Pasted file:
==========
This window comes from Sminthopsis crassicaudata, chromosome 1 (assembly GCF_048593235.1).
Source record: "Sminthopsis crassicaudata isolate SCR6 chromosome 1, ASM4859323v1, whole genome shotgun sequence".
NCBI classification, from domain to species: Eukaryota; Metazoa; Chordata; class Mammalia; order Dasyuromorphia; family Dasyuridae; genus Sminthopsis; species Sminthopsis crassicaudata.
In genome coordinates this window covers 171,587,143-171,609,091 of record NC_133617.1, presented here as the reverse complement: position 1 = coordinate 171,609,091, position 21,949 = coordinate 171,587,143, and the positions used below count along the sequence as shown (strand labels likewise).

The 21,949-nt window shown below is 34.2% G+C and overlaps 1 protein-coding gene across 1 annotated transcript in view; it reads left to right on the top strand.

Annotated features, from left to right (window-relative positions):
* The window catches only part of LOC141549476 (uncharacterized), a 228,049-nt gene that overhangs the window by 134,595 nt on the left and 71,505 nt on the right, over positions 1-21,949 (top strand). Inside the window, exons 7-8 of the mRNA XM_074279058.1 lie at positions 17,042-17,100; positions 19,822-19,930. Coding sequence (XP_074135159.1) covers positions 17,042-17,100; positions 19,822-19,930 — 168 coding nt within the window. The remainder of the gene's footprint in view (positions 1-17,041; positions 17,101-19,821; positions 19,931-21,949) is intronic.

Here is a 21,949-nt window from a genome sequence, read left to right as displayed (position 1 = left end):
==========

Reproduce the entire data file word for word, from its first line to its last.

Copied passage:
This window comes from Sminthopsis crassicaudata, chromosome 1 (assembly GCF_048593235.1).
Source record: "Sminthopsis crassicaudata isolate SCR6 chromosome 1, ASM4859323v1, whole genome shotgun sequence".
NCBI classification, from domain to species: Eukaryota; Metazoa; Chordata; class Mammalia; order Dasyuromorphia; family Dasyuridae; genus Sminthopsis; species Sminthopsis crassicaudata.
In genome coordinates this window covers 171,587,143-171,609,091 of record NC_133617.1, presented here as the reverse complement: position 1 = coordinate 171,609,091, position 21,949 = coordinate 171,587,143, and the positions used below count along the sequence as shown (strand labels likewise).

The 21,949-nt window shown below is 34.2% G+C and overlaps 1 protein-coding gene across 1 annotated transcript in view; it reads left to right on the top strand.

Annotated features, from left to right (window-relative positions):
* The window catches only part of LOC141549476 (uncharacterized), a 228,049-nt gene that overhangs the window by 134,595 nt on the left and 71,505 nt on the right, over positions 1-21,949 (top strand). Inside the window, exons 7-8 of the mRNA XM_074279058.1 lie at positions 17,042-17,100; positions 19,822-19,930. Coding sequence (XP_074135159.1) covers positions 17,042-17,100; positions 19,822-19,930 — 168 coding nt within the window. The remainder of the gene's footprint in view (positions 1-17,041; positions 17,101-19,821; positions 19,931-21,949) is intronic.

Here is a 21,949-nt window from a genome sequence, read left to right as displayed (position 1 = left end):